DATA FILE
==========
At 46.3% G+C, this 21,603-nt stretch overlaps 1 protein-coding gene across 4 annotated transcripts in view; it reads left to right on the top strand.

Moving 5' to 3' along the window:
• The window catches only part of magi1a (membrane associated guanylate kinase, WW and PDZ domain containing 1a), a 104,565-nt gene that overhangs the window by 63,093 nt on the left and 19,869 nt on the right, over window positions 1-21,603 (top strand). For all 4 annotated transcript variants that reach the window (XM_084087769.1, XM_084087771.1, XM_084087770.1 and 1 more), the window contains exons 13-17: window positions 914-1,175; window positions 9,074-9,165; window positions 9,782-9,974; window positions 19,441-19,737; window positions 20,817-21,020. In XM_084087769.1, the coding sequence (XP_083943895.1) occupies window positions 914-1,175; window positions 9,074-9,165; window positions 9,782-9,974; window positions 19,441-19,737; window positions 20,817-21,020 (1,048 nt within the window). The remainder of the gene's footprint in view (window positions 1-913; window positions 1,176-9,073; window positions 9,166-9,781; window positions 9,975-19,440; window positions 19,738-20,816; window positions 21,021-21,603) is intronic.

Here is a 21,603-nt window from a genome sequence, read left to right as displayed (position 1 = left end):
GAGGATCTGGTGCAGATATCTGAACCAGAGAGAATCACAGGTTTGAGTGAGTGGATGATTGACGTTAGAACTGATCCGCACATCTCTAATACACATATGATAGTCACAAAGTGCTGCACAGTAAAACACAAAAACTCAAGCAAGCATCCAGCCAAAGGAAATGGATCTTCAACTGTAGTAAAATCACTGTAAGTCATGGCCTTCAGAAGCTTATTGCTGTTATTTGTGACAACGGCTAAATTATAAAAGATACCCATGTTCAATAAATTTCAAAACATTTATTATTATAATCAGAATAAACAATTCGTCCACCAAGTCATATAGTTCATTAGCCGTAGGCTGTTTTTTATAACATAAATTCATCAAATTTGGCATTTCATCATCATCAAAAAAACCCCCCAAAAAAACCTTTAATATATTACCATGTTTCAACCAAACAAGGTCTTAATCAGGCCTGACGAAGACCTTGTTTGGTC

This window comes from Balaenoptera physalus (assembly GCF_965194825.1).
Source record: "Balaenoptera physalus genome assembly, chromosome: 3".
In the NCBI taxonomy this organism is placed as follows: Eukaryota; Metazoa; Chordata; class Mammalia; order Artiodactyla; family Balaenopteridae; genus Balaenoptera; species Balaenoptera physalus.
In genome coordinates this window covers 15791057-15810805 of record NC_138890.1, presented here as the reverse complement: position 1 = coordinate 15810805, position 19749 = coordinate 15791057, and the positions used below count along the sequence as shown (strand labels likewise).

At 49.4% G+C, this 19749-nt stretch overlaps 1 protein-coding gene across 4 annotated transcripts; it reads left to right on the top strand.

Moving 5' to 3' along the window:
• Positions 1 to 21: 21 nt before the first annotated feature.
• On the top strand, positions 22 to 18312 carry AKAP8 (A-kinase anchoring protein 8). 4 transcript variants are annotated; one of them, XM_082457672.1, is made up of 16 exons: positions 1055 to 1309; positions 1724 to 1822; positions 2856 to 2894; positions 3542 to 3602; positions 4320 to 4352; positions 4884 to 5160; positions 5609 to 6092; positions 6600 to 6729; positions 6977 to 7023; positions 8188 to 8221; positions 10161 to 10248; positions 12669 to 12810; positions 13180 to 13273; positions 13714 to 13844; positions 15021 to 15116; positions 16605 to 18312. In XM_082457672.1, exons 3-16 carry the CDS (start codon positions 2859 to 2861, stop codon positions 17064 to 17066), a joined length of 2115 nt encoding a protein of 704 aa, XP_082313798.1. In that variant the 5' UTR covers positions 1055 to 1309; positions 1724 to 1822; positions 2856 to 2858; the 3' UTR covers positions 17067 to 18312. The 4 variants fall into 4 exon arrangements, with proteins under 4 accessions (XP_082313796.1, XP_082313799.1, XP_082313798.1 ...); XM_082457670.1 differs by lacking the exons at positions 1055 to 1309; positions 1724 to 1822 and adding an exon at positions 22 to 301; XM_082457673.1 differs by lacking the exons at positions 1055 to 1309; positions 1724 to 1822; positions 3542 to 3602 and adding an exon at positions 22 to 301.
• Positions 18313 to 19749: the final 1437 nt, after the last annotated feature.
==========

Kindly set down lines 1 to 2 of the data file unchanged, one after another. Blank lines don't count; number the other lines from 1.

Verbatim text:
At 46.3% G+C, this 21,603-nt stretch overlaps 1 protein-coding gene across 4 annotated transcripts in view; it reads left to right on the top strand.

Moving 5' to 3' along the window: